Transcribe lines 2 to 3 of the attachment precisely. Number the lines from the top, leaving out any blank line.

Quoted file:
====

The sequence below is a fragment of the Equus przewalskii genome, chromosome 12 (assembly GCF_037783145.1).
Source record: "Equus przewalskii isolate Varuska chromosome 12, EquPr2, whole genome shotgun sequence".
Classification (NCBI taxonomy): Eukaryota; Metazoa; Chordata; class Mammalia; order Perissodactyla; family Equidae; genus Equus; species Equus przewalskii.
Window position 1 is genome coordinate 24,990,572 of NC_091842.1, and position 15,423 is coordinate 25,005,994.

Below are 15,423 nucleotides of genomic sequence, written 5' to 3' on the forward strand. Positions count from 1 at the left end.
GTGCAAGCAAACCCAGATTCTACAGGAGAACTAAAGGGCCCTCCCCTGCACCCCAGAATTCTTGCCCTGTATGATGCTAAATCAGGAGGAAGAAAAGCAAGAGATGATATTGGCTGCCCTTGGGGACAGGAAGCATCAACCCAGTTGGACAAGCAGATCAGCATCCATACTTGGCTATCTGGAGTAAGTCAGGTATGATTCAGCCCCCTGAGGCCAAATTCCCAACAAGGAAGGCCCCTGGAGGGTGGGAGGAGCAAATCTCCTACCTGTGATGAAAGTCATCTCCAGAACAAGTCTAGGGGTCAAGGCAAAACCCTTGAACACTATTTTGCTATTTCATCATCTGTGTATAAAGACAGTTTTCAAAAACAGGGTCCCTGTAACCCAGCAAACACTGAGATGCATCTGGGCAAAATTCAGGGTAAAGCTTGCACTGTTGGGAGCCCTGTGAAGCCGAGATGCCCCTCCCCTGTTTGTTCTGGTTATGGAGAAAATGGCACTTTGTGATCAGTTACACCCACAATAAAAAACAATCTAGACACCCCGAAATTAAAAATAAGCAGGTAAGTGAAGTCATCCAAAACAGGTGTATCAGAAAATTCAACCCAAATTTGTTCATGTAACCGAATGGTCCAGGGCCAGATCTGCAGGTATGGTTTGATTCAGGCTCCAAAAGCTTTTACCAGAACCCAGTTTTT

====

Source record: "Equus przewalskii isolate Varuska chromosome 12, EquPr2, whole genome shotgun sequence".
Classification (NCBI taxonomy): Eukaryota; Metazoa; Chordata; class Mammalia; order Perissodactyla; family Equidae; genus Equus; species Equus przewalskii.